Overall, I don’t really have anything negative to say about Everything Must Go. It was an uplifting, fun, and diverse story all about how we should always strive to be ourselves in a society full of people trying to fit in, and I really appreciated this message. If you enjoy reading unique contemporaries complete with a cool protagonist and a spectacular format to keep you amused, then definitely check this one out!

*I received a digital ARC of this book via Netgalley in exchange for an honest review.*

Emmy & Oliver Review

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Title: Emmy & Oliver

Author: Robin Benway

Genre & Age Group: Contemporary, romance, young adult

Goodreads Synopsis:

Emmy’s best friend, Oliver, reappears after being kidnapped by his father ten years ago. Emmy hopes to pick up their relationship right where it left off. Are they destined to be together? Or has fate irreparably driven them apart?

Emmy just wants to be in charge of her own life.

She wants to stay out late, surf her favorite beach—go anywhere without her parents’ relentless worrying. But Emmy’s parents can’t seem to let her grow up—not since the day Oliver disappeared.

Oliver needs a moment to figure out his heart.

He’d thought, all these years, that his dad was the good guy. He never knew that it was his father who kidnapped him and kept him on the run. Discovering it, and finding himself returned to his old hometown, all at once, has his heart racing and his thoughts swirling.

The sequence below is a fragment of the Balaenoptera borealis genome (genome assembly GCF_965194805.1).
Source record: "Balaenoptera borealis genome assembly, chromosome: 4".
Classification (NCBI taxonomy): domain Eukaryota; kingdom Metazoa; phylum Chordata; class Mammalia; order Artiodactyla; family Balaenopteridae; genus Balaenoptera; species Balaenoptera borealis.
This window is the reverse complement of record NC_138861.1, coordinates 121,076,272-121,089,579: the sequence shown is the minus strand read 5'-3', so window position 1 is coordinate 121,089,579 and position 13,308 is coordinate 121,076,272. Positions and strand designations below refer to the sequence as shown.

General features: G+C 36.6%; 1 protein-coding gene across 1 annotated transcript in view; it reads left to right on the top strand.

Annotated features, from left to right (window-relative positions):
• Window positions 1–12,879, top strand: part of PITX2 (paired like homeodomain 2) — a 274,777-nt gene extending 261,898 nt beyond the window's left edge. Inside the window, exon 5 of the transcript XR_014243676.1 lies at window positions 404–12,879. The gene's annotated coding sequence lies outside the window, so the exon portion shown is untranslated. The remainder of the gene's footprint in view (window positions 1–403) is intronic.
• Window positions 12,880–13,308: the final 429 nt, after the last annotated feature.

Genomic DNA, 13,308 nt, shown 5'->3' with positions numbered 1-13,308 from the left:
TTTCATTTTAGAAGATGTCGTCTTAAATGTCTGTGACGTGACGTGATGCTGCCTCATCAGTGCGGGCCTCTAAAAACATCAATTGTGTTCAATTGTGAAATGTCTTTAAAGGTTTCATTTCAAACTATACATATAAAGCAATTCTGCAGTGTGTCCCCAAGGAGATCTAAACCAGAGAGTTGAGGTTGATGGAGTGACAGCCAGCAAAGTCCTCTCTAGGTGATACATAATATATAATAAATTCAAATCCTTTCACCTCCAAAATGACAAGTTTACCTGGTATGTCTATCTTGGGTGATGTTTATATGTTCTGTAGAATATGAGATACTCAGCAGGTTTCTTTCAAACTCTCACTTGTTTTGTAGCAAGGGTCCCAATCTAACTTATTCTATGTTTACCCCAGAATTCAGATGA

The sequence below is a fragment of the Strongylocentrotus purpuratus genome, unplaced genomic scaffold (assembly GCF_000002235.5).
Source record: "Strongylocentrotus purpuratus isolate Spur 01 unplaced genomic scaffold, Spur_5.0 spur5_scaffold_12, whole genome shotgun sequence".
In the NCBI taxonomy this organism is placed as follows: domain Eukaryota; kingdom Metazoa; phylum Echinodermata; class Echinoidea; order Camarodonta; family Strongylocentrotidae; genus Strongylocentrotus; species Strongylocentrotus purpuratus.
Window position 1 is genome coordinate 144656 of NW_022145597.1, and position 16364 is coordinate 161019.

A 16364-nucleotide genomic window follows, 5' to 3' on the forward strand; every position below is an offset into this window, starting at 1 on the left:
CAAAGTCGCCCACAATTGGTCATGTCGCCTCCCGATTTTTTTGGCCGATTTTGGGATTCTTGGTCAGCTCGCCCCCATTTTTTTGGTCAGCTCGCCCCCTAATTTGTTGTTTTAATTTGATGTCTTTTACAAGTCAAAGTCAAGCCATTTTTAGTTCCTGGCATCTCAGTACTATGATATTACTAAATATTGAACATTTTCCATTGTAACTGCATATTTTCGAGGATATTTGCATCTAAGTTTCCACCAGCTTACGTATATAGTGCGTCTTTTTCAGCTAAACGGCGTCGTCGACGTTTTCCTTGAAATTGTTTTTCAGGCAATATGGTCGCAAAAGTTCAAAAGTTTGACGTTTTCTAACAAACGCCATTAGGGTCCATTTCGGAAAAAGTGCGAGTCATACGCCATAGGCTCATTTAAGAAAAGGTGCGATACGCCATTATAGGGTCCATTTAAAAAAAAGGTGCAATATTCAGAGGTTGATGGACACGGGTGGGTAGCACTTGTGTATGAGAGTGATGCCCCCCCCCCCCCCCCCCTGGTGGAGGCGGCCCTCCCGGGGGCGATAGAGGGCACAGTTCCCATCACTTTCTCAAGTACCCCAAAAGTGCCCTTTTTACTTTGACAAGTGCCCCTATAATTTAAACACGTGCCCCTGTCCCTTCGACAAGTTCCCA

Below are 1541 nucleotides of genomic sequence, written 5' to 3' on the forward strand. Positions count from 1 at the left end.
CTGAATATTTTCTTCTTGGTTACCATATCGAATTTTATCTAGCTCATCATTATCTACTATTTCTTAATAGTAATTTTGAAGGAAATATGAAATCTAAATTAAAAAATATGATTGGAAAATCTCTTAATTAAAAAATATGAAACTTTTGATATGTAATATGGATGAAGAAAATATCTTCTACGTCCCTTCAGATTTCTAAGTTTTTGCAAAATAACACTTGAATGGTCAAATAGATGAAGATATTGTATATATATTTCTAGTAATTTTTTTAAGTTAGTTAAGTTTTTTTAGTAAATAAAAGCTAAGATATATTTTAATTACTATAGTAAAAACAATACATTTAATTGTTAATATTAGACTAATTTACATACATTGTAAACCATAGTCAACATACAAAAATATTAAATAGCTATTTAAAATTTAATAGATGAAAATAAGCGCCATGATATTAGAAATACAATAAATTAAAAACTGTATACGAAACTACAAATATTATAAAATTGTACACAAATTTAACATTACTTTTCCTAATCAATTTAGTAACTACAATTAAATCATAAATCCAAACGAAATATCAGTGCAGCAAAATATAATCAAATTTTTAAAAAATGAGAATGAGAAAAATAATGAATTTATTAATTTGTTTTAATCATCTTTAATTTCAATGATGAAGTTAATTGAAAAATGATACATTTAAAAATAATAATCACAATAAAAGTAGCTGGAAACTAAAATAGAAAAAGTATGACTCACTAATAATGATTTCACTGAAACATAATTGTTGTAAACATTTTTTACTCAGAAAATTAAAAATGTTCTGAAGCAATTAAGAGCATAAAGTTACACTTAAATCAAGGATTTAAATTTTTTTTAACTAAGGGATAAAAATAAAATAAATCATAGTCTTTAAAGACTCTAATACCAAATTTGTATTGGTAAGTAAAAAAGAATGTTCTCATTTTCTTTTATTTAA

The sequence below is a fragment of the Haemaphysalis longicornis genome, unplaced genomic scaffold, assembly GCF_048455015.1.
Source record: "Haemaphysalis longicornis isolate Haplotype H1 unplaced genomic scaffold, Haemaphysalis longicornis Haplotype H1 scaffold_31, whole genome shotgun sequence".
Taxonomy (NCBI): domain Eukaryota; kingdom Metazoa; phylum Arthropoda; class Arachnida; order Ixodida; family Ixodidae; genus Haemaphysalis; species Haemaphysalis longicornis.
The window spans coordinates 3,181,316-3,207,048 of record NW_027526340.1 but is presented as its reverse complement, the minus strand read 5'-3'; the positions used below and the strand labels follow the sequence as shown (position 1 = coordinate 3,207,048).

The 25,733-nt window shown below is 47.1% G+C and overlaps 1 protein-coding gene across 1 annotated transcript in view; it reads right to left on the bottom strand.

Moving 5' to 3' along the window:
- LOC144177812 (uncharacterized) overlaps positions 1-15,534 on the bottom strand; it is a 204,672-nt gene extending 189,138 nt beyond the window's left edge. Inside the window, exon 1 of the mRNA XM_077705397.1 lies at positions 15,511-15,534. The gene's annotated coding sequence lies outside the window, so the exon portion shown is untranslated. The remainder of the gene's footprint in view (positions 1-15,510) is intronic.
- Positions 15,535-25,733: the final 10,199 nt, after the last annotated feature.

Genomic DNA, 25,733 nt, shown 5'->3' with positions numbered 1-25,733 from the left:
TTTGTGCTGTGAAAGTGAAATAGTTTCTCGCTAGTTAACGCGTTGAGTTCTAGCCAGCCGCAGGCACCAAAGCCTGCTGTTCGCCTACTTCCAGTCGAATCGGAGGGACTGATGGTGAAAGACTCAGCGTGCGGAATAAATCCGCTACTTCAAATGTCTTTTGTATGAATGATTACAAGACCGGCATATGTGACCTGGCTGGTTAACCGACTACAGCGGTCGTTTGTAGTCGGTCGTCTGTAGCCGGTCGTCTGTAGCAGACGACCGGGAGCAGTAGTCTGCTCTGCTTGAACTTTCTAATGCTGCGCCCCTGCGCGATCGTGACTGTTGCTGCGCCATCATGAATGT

Emmy and Oliver were going to be best friends forever, or maybe even more, before their futures were ripped apart. In Emmy’s soul, despite the space and time between them, their connection has never been severed. But is their story still written in the stars? Or are their hearts like the pieces of two different puzzles—impossible to fit together?

Readers who love Sarah Dessen will tear through these pages with hearts in throats as Emmy and Oliver struggle to face the messy, confusing consequences of Oliver’s father’s crime. Full of romance, coming-of-age emotion, and heartache, these two equally compelling characters create an unforgettable story.

Source: Public library

How I Found Out About It: Goodreads/Blogging

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I have seen a plethora of bloggers rave about the characters and overall sweetness of Emmy & Oliver. Until the day I picked it up, however, it wasn’t really one of my plans to read it- but since there was a copy of it in my local library and because it looked cute, I decided, why not?

Just as I anticipated, I adored this book! Although it does cover some sensitive topics such as kidnapping and betrayal, I found that the overall tone was quite light-hearted. The characters were strongly crafted and there are some valuable morals to be taken from the reading of this novel.